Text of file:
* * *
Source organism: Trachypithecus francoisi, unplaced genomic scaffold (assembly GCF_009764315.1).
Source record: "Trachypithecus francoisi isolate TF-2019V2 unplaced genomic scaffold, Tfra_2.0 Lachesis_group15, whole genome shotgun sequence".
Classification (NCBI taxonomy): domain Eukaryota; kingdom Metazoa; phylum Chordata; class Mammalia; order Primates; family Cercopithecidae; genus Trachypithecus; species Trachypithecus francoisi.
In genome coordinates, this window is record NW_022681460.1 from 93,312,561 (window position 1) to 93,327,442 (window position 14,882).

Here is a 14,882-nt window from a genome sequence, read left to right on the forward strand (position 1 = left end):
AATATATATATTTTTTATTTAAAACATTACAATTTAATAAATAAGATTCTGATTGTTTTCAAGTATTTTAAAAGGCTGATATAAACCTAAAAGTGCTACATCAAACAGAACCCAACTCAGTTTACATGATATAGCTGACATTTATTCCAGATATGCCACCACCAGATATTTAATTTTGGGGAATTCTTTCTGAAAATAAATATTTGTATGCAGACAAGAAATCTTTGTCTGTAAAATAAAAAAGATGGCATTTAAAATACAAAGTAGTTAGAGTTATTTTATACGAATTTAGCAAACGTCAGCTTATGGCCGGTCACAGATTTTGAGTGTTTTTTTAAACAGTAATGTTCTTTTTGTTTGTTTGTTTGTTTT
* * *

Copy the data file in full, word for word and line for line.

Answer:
Source organism: Trachypithecus francoisi, unplaced genomic scaffold (assembly GCF_009764315.1).
Source record: "Trachypithecus francoisi isolate TF-2019V2 unplaced genomic scaffold, Tfra_2.0 Lachesis_group15, whole genome shotgun sequence".
Classification (NCBI taxonomy): domain Eukaryota; kingdom Metazoa; phylum Chordata; class Mammalia; order Primates; family Cercopithecidae; genus Trachypithecus; species Trachypithecus francoisi.
In genome coordinates, this window is record NW_022681460.1 from 93,312,561 (window position 1) to 93,327,442 (window position 14,882).

Here is a 14,882-nt window from a genome sequence, read left to right on the forward strand (position 1 = left end):
AATATATATATTTTTTATTTAAAACATTACAATTTAATAAATAAGATTCTGATTGTTTTCAAGTATTTTAAAAGGCTGATATAAACCTAAAAGTGCTACATCAAACAGAACCCAACTCAGTTTACATGATATAGCTGACATTTATTCCAGATATGCCACCACCAGATATTTAATTTTGGGGAATTCTTTCTGAAAATAAATATTTGTATGCAGACAAGAAATCTTTGTCTGTAAAATAAAAAAGATGGCATTTAAAATACAAAGTAGTTAGAGTTATTTTATACGAATTTAGCAAACGTCAGCTTATGGCCGGTCACAGATTTTGAGTGTTTTTTTAAACAGTAATGTTCTTTTTGTTTGTTTGTTTGTTTT